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A beautiful and distinguished family.
A private island.
A brilliant, damaged girl; a passionate, political boy.
A group of four friends—the Liars—whose friendship turns destructive.
A revolution. An accident. A secret.
Lies upon lies.
We Were Liars is a modern, sophisticated suspense novel from National Book Award finalist and Printz Award honoree E. Lockhart.
And if anyone asks you how it ends, just LIE.
If there’s one thing I have to say about this book it’s that We Were Stupid would have been a much more appropriate title than We Were Liars. I was more convinced of the characters’ stupidity than them calling themselves the Liars. Perhaps the title with regards to liars was supposed to raise intrigue. Indeed, it did. I was very curious about the book. In the end though, I was sorely disappointed.
What aggravates me the most as a reader is being led on. Actually, no, being led on generally aggravates me as a person. That definitely contributed to my annoyance by the time I was done reading. See, there was all the hype about “the twist” that elevated We Were Liars so much whenever I read reviews.
When I finally got to “the twist” I just thought, “That’s it?” I was nowhere near excited. Quite the opposite, I was confused — confused that this is what apparently stirred so much hype and endless excitement.
Half-way through the book I started questioning the whole setting. I went into the book knowing nothing, except that there would be a grand twist. Yet before everything was revealed, I had already figured out what that twist was. And it wasn’t because I made a million guesses, thereby ensuring at least one guess would be right. No. I guessed it. When I guessed it, I wanted to stop reading, knowing that if I was right, I would hate the book. I continued anyway.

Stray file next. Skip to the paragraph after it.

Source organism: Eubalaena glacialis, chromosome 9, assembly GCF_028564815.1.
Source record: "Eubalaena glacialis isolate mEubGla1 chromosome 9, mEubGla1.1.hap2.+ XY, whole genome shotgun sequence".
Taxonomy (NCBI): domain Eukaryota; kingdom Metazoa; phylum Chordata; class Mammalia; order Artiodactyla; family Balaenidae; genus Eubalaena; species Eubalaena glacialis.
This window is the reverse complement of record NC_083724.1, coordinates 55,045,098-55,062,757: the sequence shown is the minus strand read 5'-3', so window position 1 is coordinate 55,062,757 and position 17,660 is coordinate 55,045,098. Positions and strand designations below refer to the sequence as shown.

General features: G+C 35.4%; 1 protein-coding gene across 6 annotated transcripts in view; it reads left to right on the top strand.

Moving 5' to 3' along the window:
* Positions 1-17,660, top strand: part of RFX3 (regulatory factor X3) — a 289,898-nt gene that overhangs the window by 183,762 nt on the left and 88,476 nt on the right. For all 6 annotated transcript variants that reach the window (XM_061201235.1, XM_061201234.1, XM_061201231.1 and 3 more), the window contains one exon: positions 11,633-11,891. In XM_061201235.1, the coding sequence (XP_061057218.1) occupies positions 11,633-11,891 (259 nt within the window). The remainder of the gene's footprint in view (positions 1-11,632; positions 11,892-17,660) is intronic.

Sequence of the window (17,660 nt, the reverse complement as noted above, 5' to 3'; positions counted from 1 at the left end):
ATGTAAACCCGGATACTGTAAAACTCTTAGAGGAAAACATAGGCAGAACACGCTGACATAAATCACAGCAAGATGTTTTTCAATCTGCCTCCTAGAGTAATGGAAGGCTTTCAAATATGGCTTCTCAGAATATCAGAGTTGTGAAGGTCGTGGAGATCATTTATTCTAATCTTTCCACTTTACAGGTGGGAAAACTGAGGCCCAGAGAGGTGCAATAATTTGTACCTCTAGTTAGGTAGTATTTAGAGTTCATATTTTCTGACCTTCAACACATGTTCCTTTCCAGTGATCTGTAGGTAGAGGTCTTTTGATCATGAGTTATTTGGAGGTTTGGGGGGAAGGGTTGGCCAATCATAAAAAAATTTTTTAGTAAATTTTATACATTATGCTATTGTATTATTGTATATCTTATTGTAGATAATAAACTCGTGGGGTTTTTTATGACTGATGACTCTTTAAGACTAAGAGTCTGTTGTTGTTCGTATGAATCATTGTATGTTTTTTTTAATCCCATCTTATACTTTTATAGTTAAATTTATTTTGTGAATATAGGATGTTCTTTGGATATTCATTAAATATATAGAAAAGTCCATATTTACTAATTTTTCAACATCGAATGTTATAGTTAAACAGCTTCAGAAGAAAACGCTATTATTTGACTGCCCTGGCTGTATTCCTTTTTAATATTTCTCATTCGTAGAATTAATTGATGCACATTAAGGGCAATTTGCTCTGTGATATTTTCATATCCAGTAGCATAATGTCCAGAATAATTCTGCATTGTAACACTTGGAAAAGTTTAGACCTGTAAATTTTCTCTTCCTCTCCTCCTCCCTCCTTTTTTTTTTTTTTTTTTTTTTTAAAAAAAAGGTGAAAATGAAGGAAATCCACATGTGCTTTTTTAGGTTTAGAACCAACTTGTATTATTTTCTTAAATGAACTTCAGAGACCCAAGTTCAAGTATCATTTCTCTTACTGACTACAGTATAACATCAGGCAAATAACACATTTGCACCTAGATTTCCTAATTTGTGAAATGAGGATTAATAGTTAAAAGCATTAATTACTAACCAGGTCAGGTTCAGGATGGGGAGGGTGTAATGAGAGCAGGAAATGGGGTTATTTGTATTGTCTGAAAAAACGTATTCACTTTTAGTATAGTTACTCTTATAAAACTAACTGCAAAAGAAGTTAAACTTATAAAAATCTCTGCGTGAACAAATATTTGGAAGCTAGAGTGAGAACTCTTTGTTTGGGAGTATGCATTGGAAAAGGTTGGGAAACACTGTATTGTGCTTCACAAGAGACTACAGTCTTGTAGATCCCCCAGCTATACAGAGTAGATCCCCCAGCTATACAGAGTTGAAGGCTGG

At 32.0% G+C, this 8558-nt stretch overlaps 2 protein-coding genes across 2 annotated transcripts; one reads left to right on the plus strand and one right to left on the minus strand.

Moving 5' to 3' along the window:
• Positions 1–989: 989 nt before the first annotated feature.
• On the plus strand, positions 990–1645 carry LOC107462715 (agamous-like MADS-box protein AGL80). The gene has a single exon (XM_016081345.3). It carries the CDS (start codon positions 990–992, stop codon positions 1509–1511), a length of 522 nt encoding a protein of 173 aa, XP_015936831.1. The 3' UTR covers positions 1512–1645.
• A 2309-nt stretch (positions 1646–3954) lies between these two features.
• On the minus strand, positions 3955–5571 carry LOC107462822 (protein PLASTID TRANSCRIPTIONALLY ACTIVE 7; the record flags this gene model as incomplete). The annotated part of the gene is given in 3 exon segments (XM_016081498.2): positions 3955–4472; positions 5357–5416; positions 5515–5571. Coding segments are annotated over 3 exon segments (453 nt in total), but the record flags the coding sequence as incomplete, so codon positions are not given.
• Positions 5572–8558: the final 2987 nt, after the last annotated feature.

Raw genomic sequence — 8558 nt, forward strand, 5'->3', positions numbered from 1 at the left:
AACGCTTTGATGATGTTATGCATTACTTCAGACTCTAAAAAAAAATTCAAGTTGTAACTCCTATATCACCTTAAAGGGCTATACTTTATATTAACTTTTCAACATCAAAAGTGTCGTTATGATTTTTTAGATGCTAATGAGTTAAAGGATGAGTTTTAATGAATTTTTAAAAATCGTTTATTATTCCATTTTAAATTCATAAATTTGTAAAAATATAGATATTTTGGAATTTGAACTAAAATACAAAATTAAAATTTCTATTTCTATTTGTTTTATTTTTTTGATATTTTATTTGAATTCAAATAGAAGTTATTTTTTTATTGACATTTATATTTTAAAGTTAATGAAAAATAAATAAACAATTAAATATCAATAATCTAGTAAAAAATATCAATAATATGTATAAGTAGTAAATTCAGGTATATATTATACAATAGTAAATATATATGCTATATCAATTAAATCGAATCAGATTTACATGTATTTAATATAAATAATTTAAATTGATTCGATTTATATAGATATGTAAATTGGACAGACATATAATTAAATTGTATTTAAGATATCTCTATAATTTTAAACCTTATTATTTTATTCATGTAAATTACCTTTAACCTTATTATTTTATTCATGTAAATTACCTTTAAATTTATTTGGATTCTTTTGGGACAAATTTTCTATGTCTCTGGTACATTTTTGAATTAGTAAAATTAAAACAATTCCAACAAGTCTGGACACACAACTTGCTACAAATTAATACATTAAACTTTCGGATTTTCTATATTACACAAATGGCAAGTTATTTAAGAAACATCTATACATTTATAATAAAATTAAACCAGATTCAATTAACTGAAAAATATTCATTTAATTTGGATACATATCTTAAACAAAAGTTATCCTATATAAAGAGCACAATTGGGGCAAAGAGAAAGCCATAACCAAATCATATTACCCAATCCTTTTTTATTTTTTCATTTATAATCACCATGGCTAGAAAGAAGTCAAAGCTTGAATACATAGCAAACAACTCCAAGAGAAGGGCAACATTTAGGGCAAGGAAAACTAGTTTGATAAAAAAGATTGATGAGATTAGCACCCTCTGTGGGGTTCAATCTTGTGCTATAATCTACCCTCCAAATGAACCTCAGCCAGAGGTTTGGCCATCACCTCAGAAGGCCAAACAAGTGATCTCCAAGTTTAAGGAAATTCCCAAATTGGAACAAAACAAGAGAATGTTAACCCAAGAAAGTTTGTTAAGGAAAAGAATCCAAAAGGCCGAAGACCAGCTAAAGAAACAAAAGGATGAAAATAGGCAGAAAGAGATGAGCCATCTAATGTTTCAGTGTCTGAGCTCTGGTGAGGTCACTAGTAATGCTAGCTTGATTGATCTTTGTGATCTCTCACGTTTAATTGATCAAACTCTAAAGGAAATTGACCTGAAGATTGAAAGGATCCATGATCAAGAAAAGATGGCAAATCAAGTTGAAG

One thing I will divulge about We Were Liars is that Cadence suffered from post-traumatic stress disorder. Lockhart used this to her advantage to create an unreliable narrator. I appreciated Lockhart’s experimental approach to the book. That appreciation however stopped there. While the book captured the dreamy moments okay, it failed at believably portraying lucid moments. The grounding in reality was completely missing, which drastically reduced its impact on me.View Spoiler »It thoroughly annoyed me that going into the book I expected contemporary fiction when that’s not exactly what I got. I was down with the unreliable narrator, thinking that’s an under-utilised device and I was interested in where this would lead. Plus Cadence was clearly suffering from PTSD and at least partial amnesia. Trouble is, realism eluded <i>We Were Liars</i>.
What riled me up was that when it came to the resolution, all the other main characters turned out to be ghosts. It’s like those essays my language teachers always told us to avoid writing: “She woke up and realized it was all just a dream.”
The point at which I was 100% sure about my twist-predictions was when Cadence explained the plans for burning down the house. It was crystal clear to me that only she, the person on the ground floor, would survive. The rest would end up dead. I wish I had been wrong because like I said, I hate being led on. « Hide Spoiler
To make matters worse, the writing style was incredibly jumpy. I didn’t like that at all, although I concede that it was somewhat reflective of the narrator’s state of mind. She was after all a very unreliable narrator.
Ultimately, the whole book came off as a pity party. I couldn’t bring myself to care for any of the characters. The potential talking points of race and class also fell flat. It could’ve been explored more but wasn’t. Such a shame, really.